Common Swimmer Issues

 

Damaged Hair: Damaged, straw-like hair, hair loss or breaking hair

Cause: Your hair is like a sponge and when hair is exposed to chlorine, it soaks it up and then it sits on your hair and drys it, essentially cooking it. Those with thin hair, blondes and previously damaged hair are most at risk.

Prevention:

1. Wet your hair in the shower prior to getting into the pool. Wet hair can't absorb as much of the chlorinated, damaging water.

2. Swim caps add an extra layer of protection between your hair and the drying water. They aren't made to keep your hair completely dry but they do help. They also help you lose less hair and decrease hair breakage while swimming, by keeping hair tightly compressed against your head.

3. Rinse,wash and condition hair after swimming, to get the chlorine out as fast as possible and decrease the amount of time the chlorine has to dry out your hair.

4. Use hairwash treatments such as moisturizing, leave-in, spray conditioners and occassional hair masks.

5. Get regular haircuts, since chlorine speeds up hair breakage, cutting the ends off will stop if from splitting all the way up to the follicle and allow hair to grow longer and healthier.

6. Avoid other damaging products such as bleach, dyes and heat found in straighteners, curling irons and blowdryers.  Don't perm or relax your hair.

Treatment: Use clarifying shampoo once a week to strip your hair of the chlorine (if color treated check with your stylist first).

Source of hair information: swimmerpro.com/avoid-chlorine-damage-to-hair/

 

Swimwear not lasting:

Cause: Chlorine affects the fibers in you swimwear even after swimming, causing fading, stretching and breakdown.  Climbing in and out of the pool and swimwear coming into contact with the sides of the pool also causes thinning and damage to the material.

Prevention:

1. Wash in cold water after each use, to rinse out the chlorine.

2. Lay flat to dry (not in direct sunlight). Do not dry on a hanger,

3. Don't wash in a washing machine, the agitation and detergent will reduce the life of the material.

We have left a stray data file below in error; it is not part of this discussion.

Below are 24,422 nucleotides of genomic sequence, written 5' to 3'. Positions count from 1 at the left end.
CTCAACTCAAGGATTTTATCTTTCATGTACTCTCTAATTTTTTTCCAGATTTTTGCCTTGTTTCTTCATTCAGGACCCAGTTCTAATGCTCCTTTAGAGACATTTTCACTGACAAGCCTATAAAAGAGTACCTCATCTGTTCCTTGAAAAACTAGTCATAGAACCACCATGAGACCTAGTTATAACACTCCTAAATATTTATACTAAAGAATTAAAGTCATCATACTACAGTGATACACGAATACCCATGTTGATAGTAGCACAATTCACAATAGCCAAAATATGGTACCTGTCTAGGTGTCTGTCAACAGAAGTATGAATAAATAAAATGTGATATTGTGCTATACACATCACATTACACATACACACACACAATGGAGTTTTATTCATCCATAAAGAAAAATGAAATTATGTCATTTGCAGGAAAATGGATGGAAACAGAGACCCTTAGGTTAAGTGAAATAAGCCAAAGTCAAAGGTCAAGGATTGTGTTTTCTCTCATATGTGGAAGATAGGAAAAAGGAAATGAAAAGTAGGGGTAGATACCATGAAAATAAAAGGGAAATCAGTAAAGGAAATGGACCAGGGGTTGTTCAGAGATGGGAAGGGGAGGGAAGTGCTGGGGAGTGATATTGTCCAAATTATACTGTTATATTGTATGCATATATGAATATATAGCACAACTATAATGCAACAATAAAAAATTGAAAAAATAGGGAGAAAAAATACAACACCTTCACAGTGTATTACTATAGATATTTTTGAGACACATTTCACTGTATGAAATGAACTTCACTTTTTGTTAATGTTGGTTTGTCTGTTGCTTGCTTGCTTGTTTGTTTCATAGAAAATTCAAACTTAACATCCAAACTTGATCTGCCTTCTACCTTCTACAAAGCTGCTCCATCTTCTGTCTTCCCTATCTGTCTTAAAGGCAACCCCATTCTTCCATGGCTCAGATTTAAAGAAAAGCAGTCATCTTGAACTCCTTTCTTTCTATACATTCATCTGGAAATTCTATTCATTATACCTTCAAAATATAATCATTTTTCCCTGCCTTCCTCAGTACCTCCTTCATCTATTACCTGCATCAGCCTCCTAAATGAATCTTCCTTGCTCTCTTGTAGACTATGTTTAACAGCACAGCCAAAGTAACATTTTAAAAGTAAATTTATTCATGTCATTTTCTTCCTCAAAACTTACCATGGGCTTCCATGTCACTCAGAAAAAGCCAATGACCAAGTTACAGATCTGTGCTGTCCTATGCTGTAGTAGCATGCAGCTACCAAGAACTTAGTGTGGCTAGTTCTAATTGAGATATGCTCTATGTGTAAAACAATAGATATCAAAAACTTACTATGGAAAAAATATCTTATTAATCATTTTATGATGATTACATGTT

4. Don't dry in a dryer, the heat can destroy the elastic and lycra.

5. Don't put a wet swimsuit in a spinner, they can cause tears in the fabric.

6. Rotate your swimsuits.

7. Pay attention to the material your swimwear is made of, certain materials are more colorfast, durable and chlorine-resistant than others.  See Swim Outlet for more details.

 

Itchy Ears: 

Cause: Moisture in the ear canal

Treatment: Some home treatments can help, but make sure it's okay with your doctor and not an infection first.

Home Remedy: Swimmer's eardrops, such as Swim-Ear. Use before and after swimming or getting your ears wet.

Swimmers Ear (Otitis externa): Inflammation of the canal joining the eardrum to the external ear.

Cause: Moisture, water and different types of bacteria can get trapped in the ear canal causing it to get red, sore and swell up from irritation.

Sign/Symptoms: Feels like ear is plugged and painful, especially while chewing or when tugging on earlobe.

Treatment: See a physician about antibiotics (usually in eardrop form).  Take over-the-counter pain medicine like acetaminophen (Tylenol), ibuprofen (Advil) or naproxen (Aleve) for pain. Apply a warm washcloth to ear. 

Prevention: Keep ears clean and dry

Home Prevention Remedy: After daily shower, clean and dry ears (even blow-dry if necessary) and then apply a couple drops of a mixture of half rubbing alcohol and half vinegar to each ear.  The alcohol evaporates the water and the vinegar keeps the bacteria from growing. 

Source of Ear information: University of Iowa Hospital and Clinics (uihc.organd Stanford Health Care (stanforhealthcare.org)

 

Nail Scratches:

Cause: Athletes fingernails and toenails scratching each other as they pass in the pool.

Prevention: Keep your athletes fingernails and toenails trimmed and filed.

Treatment: 

1. Wash the wound with soap and water, rubbing out any dirt with a washcloth.

2. Use antibiotic ointment (such as polysporin), then cover with bandage and change daily.

3. Stay up-to-date on your tetanus.

Source of Scratch information: Seattle Childrens Hospital (seattlechildrens.org)

 

Abrasions/redness on bridge of nose:

Cause:  Poor fitting swim goggles.

Treatment: Switch nose pieces or find a different brand or style of goggle that better suits your face structure.